MONTREAL— “I know what applications to avoid, but when I can’t avoid it, I just laugh about it.” — Juraj Slafkovsky, on the constant — and oftentimes negative — social media chatter about his game.
Think back to July of 2022, when the Canadiens were on the precipice of venturing into an official rebuild for the first time in their 113-year history and about to dive right into it with the first-overall pick in the NHL Draft.
They were deciding between a massive Slovakian winger — who was a bit of a wildcard because the most glowing aspect of his resume was what he accomplished in two international competitions in the lead up to the draft — and a Canadian centreman who appeared destined to be top pick that year since the day he was granted exceptional status to enter the OHL at 15 years old.
In the end, Juraj Slafkovsky became a Canadien and Shane Wright dropped down to fourth and went to the Seattle Kraken, and it wasn’t just because the former was two inches taller and 53 pounds heavier than the latter.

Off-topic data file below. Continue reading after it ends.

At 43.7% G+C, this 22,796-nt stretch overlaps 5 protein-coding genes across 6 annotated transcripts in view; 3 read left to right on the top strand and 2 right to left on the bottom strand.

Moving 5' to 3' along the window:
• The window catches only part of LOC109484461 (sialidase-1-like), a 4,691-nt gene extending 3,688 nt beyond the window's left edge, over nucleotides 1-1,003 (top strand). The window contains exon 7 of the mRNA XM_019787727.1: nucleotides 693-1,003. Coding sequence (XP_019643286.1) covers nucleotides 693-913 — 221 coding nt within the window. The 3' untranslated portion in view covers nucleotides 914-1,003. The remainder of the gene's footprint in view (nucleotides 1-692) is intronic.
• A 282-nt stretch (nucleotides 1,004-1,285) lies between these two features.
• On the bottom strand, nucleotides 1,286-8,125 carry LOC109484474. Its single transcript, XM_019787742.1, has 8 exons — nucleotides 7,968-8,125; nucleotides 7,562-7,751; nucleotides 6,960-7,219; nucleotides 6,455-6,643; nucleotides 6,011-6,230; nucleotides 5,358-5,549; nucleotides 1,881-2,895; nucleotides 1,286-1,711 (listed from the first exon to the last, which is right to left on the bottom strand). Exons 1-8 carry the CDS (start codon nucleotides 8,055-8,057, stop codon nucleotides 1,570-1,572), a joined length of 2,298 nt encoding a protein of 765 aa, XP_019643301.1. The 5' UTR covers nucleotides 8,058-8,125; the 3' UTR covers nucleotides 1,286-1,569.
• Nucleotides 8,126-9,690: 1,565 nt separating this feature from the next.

Character broke the tie, if there ever was one. That much is obvious when you hear Canadiens co-director of amateur scouting Nick Bobrov sell management on Slafkovsky ahead of the draft.
“The pressure on him is a country and, so far, he’s handled it unbelievably well,” says Bobrov at the 1:46-mark of this video.
“So, to gauge how this kid can handle pressure, I think, there’s evidence, and the proof is in the pudding — not only through the tournaments, but through a period of time of maybe two-and-half years to three years where he’s been the next one — and he kept getting better while under pressure of that five-million population (in Slovakia),” he concludes.
If the Canadiens played in Seattle, where the Kraken were less than a year into their existence, this might not have even been as strong a consideration for Bobrov.
But you come to understand why Slafkovsky’s character, and his ability to handle “the pressure of a nation,” became fundamental in Montreal, where the Canadiens have hoisted 24 Stanley Cups and were choosing first overall in the draft for the first time in nearly 40 years.
If you didn’t in the summer of 2022, you should understand now. Especially if you’ve been perusing the ‘X’ application and reading the incessant chatter about Slafkovsky’s game since Canadiens training camp began.